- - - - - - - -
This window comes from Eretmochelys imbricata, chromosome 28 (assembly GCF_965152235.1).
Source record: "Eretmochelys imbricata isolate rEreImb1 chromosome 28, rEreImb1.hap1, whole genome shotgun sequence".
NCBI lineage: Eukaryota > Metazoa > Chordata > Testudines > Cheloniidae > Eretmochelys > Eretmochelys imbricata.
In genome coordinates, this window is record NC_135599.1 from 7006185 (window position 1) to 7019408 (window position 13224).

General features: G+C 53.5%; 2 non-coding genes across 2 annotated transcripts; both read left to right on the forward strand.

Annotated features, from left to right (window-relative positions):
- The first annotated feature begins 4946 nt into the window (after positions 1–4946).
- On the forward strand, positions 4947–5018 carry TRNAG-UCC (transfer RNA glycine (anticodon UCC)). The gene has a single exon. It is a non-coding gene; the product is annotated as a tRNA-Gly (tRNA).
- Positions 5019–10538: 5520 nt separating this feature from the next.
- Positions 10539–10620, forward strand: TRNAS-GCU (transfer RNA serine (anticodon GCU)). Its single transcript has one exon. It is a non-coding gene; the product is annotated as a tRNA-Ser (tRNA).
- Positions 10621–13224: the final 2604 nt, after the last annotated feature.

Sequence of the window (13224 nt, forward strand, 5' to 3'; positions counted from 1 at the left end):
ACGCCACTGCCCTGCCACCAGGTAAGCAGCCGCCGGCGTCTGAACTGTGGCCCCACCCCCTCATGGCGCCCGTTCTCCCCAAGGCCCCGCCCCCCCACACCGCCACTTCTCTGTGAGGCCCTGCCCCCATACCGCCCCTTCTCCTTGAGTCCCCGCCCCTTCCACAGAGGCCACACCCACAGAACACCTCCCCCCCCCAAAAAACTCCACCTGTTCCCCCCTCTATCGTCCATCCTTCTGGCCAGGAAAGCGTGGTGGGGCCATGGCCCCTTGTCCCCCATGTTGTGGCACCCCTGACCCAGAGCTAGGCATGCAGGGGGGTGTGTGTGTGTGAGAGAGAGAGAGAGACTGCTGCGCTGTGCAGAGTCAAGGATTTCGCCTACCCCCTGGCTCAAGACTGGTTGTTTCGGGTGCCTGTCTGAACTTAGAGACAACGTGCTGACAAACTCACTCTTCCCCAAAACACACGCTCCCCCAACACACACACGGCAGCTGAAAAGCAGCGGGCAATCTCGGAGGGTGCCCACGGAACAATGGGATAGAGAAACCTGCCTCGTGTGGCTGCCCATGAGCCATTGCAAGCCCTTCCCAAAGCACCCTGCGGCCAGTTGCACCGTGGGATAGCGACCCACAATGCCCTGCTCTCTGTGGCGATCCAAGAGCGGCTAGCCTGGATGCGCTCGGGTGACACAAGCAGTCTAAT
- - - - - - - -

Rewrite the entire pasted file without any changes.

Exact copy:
This window comes from Eretmochelys imbricata, chromosome 28 (assembly GCF_965152235.1).
Source record: "Eretmochelys imbricata isolate rEreImb1 chromosome 28, rEreImb1.hap1, whole genome shotgun sequence".
NCBI lineage: Eukaryota > Metazoa > Chordata > Testudines > Cheloniidae > Eretmochelys > Eretmochelys imbricata.
In genome coordinates, this window is record NC_135599.1 from 7006185 (window position 1) to 7019408 (window position 13224).

General features: G+C 53.5%; 2 non-coding genes across 2 annotated transcripts; both read left to right on the forward strand.

Annotated features, from left to right (window-relative positions):
- The first annotated feature begins 4946 nt into the window (after positions 1–4946).
- On the forward strand, positions 4947–5018 carry TRNAG-UCC (transfer RNA glycine (anticodon UCC)). The gene has a single exon. It is a non-coding gene; the product is annotated as a tRNA-Gly (tRNA).
- Positions 5019–10538: 5520 nt separating this feature from the next.
- Positions 10539–10620, forward strand: TRNAS-GCU (transfer RNA serine (anticodon GCU)). Its single transcript has one exon. It is a non-coding gene; the product is annotated as a tRNA-Ser (tRNA).
- Positions 10621–13224: the final 2604 nt, after the last annotated feature.

Sequence of the window (13224 nt, forward strand, 5' to 3'; positions counted from 1 at the left end):
ACGCCACTGCCCTGCCACCAGGTAAGCAGCCGCCGGCGTCTGAACTGTGGCCCCACCCCCTCATGGCGCCCGTTCTCCCCAAGGCCCCGCCCCCCCACACCGCCACTTCTCTGTGAGGCCCTGCCCCCATACCGCCCCTTCTCCTTGAGTCCCCGCCCCTTCCACAGAGGCCACACCCACAGAACACCTCCCCCCCCCAAAAAACTCCACCTGTTCCCCCCTCTATCGTCCATCCTTCTGGCCAGGAAAGCGTGGTGGGGCCATGGCCCCTTGTCCCCCATGTTGTGGCACCCCTGACCCAGAGCTAGGCATGCAGGGGGGTGTGTGTGTGTGAGAGAGAGAGAGAGACTGCTGCGCTGTGCAGAGTCAAGGATTTCGCCTACCCCCTGGCTCAAGACTGGTTGTTTCGGGTGCCTGTCTGAACTTAGAGACAACGTGCTGACAAACTCACTCTTCCCCAAAACACACGCTCCCCCAACACACACACGGCAGCTGAAAAGCAGCGGGCAATCTCGGAGGGTGCCCACGGAACAATGGGATAGAGAAACCTGCCTCGTGTGGCTGCCCATGAGCCATTGCAAGCCCTTCCCAAAGCACCCTGCGGCCAGTTGCACCGTGGGATAGCGACCCACAATGCCCTGCTCTCTGTGGCGATCCAAGAGCGGCTAGCCTGGATGCGCTCGGGTGACACAAGCAGTCTAAT